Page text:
Shelton explores this theme of integrity and gratitude. He distinguishes between thankfulness (which involves being appreciative of some specific person or thing) and gratitude (which is a deeper and more pervasive attitude to life consisting of being grateful not just … Read more »
May 31, 2013
A couple of times people have contacted me saying that self-compassion is not possible. Both times they’ve quoted dictionary definitions that present compassion as something that’s inherently directed toward others. For example:
com·pas·sion n. Deep awareness of the suffering of another coupled with the wish to relieve it. [Emphasis added]
And the etymology of compassion — “[to be] with suffering” — has also been cited as a reason for rejecting the notion of self-compassion, because that’s taken to suggest that we be with the suffering of others.
But it can be misleading to insist that the etymology of a word defines or exhausts its present meaning. Sure, com- means … Read more »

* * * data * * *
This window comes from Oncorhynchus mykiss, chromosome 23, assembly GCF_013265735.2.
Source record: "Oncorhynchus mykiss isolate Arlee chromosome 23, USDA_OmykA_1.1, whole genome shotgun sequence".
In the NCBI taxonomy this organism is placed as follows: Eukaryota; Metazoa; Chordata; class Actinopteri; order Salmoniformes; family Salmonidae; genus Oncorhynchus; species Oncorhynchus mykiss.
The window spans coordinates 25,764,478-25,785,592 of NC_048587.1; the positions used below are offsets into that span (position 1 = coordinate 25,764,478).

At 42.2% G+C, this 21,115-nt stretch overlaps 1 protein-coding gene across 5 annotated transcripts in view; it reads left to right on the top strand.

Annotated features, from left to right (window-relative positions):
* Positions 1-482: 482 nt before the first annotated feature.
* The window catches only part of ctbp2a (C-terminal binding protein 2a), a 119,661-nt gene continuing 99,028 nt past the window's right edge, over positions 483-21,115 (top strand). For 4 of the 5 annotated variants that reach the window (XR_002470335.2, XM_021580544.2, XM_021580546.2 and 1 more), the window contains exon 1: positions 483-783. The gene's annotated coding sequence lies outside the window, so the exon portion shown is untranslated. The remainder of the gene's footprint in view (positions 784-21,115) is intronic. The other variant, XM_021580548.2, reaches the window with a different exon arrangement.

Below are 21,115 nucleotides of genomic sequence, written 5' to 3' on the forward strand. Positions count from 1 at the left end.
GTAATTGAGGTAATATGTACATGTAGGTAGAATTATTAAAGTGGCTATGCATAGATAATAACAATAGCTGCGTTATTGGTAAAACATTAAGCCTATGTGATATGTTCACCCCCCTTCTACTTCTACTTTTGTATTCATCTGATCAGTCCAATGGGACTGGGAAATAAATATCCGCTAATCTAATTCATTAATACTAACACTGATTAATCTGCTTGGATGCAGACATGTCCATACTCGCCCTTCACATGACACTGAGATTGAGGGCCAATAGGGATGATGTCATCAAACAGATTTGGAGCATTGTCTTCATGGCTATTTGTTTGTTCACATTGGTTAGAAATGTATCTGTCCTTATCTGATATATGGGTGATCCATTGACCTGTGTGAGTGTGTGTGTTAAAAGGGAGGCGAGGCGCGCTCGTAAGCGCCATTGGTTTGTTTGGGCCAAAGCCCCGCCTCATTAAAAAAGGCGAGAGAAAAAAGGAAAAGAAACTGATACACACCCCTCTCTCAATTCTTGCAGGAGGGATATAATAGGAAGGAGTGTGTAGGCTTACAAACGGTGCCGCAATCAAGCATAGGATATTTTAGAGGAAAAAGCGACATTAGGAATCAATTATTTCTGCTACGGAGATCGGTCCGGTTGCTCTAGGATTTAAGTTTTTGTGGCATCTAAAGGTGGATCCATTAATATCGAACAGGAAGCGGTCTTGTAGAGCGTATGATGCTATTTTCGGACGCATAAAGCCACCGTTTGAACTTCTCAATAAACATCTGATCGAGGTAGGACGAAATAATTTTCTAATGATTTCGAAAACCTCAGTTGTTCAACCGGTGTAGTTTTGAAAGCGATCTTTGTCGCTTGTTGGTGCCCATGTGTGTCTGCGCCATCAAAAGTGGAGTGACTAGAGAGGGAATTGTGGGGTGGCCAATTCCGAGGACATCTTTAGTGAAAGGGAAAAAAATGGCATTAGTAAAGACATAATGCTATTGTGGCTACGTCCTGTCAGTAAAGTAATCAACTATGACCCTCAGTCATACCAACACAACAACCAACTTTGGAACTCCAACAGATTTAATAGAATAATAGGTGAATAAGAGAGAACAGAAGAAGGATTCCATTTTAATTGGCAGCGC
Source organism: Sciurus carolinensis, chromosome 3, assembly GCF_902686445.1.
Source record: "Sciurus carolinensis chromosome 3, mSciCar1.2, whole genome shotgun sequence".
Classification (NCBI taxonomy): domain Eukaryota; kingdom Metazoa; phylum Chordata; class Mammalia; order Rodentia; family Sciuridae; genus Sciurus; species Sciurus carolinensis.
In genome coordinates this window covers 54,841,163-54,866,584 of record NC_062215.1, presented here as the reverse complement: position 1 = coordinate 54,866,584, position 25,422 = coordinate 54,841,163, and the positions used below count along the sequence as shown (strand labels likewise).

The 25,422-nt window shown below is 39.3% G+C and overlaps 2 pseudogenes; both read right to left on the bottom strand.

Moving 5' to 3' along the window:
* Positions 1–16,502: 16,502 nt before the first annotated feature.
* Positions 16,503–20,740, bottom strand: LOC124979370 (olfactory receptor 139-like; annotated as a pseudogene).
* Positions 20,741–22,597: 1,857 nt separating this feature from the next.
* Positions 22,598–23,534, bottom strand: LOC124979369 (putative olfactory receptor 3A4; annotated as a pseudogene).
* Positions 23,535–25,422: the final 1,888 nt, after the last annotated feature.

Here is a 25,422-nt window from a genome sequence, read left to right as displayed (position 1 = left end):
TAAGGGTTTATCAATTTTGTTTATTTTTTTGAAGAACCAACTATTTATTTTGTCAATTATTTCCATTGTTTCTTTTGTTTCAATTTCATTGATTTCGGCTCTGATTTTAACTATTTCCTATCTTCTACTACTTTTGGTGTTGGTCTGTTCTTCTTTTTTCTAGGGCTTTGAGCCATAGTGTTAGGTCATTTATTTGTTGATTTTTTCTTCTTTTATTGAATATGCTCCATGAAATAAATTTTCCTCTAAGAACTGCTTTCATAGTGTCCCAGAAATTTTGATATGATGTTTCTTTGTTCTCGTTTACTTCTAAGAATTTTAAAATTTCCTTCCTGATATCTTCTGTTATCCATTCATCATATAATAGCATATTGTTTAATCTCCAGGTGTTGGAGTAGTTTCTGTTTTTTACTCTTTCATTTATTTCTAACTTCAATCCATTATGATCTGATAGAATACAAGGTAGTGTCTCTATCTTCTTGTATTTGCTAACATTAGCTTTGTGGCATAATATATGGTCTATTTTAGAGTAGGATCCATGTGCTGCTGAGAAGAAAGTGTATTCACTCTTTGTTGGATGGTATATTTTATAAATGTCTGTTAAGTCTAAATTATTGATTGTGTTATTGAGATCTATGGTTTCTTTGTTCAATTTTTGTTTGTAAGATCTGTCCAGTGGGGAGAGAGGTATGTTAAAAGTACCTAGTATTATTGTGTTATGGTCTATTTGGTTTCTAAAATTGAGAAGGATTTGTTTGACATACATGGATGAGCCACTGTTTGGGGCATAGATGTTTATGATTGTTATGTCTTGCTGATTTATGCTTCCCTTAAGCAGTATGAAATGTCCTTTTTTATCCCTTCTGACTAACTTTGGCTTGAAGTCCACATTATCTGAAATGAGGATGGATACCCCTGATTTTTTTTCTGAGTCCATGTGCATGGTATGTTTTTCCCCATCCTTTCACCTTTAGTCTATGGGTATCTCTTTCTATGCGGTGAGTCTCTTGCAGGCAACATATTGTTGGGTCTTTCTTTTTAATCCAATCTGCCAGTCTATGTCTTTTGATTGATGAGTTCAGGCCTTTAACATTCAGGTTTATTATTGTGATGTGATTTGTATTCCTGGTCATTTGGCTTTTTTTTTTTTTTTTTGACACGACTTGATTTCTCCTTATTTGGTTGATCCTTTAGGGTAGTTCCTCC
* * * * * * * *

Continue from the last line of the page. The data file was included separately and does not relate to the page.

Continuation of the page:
May 23, 2013
It’s very easy for us to assume that the one who feels compassion is in some way superior to the one he or she feels compassion for. This is partly rooted, I presume, in the assumption that it’s weak to suffer, but that assumption in turn grows from our biological conditioning. We’re social animals, and one of the things a social animal has as part of its genetic makeup is a propensity to establish where it stands in a social hierarchy.
In Buddhist terms this is “seeking status,” which is one pair of the eight lokadhammas, which could be translated as “ways of the world,” although it’s often poetically … Read more »